Is Machine Learning Real Learning?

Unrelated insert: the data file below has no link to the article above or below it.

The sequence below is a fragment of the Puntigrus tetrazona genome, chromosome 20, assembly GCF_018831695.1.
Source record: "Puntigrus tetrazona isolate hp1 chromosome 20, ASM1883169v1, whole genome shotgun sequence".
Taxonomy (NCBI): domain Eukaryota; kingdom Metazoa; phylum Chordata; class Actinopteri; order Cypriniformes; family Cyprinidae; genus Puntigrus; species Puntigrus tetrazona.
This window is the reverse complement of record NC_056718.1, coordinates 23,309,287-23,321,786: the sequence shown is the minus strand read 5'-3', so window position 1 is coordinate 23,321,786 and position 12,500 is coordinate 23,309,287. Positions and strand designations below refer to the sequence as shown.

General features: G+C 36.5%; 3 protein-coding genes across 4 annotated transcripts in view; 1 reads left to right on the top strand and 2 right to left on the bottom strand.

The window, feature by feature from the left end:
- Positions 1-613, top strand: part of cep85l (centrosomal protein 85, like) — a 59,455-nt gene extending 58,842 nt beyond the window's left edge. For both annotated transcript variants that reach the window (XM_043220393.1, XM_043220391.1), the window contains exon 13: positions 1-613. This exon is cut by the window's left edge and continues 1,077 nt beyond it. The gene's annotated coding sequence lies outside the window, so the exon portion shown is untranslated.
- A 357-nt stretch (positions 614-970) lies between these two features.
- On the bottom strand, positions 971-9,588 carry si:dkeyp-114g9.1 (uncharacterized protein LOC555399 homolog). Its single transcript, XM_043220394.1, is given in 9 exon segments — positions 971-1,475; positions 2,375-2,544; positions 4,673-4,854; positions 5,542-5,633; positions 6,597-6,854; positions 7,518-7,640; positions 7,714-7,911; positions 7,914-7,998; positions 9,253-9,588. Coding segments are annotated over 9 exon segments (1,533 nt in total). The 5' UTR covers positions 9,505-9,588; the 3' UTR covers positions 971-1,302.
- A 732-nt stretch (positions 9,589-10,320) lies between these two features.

The question of whether machine learning is real learning is ambiguous, because the term “real learning” can be understood in two different ways. Firstly, it can be understood as learning that actually exists and is, as such, opposed to something that only appears to be learning, or is misleadingly called learning despite being something else, something that is different from learning. Secondly, it can be understood as the highest form of human learning, which presupposes that an agent understands what is learned and acquires new knowledge as a justiﬁed true belief. As a result, there are also two opposite answers to the question of whether machine learning is real learning. Some experts in the field of machine learning, which is a subset of artificial intelligence, claim that machine learning is in fact learning and not something else, while some others – including philosophers – reject the claim that machine learning is real learning. For them, real learning means the highest form of human learning. The main purpose of this paper is to present and discuss, very briefly and in a simplifying manner, certain interpretations of human and machine learning, on the one hand, and the problem of real learning, on the other, in order to make it clearer that the answer to the question of whether machine learning is real learning depends on the definition of learning.
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